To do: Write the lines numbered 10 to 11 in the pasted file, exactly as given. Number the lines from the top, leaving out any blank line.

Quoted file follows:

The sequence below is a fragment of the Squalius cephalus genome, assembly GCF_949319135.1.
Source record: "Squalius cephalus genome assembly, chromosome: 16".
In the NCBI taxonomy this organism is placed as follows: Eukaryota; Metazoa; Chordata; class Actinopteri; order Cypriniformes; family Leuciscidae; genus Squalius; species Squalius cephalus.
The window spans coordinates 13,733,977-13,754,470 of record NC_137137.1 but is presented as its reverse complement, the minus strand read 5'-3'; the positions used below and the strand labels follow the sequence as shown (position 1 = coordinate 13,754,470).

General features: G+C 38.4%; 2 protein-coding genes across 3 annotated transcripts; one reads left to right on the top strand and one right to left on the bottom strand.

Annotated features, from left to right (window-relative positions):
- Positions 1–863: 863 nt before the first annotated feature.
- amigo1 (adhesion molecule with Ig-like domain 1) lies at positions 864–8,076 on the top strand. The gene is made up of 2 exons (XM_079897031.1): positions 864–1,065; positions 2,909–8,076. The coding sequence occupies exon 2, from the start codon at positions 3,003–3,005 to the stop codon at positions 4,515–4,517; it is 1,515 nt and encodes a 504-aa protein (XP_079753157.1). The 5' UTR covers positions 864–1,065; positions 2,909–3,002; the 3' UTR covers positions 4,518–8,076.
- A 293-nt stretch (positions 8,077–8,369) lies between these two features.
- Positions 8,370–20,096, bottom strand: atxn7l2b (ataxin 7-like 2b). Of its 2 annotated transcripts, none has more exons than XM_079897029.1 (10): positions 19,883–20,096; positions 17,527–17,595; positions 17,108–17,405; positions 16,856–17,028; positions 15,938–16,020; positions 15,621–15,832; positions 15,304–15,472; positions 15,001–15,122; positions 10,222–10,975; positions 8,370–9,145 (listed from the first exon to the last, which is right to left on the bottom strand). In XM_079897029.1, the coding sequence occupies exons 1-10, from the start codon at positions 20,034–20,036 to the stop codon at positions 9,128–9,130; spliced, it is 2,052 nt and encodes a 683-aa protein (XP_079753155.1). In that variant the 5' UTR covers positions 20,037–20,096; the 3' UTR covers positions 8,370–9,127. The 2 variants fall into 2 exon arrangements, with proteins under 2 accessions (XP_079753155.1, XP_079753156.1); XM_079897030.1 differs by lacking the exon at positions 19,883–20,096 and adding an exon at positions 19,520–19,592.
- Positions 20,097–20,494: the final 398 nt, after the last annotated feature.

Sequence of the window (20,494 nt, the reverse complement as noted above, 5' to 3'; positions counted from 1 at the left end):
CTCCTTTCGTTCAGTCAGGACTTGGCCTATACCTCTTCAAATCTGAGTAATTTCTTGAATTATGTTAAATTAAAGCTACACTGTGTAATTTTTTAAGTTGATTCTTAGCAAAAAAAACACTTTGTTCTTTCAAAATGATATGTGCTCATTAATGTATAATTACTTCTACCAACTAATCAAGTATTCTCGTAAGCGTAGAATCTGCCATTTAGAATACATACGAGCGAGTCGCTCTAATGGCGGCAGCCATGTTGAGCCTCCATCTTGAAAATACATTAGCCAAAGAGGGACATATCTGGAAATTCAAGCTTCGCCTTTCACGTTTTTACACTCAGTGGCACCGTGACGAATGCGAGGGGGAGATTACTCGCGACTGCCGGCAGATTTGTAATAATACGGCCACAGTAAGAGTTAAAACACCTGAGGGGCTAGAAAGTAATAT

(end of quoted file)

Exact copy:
- Positions 8,370–20,096, bottom strand: atxn7l2b (ataxin 7-like 2b). Of its 2 annotated transcripts, none has more exons than XM_079897029.1 (10): positions 19,883–20,096; positions 17,527–17,595; positions 17,108–17,405; positions 16,856–17,028; positions 15,938–16,020; positions 15,621–15,832; positions 15,304–15,472; positions 15,001–15,122; positions 10,222–10,975; positions 8,370–9,145 (listed from the first exon to the last, which is right to left on the bottom strand). In XM_079897029.1, the coding sequence occupies exons 1-10, from the start codon at positions 20,034–20,036 to the stop codon at positions 9,128–9,130; spliced, it is 2,052 nt and encodes a 683-aa protein (XP_079753155.1). In that variant the 5' UTR covers positions 20,037–20,096; the 3' UTR covers positions 8,370–9,127. The 2 variants fall into 2 exon arrangements, with proteins under 2 accessions (XP_079753155.1, XP_079753156.1); XM_079897030.1 differs by lacking the exon at positions 19,883–20,096 and adding an exon at positions 19,520–19,592.
- Positions 20,097–20,494: the final 398 nt, after the last annotated feature.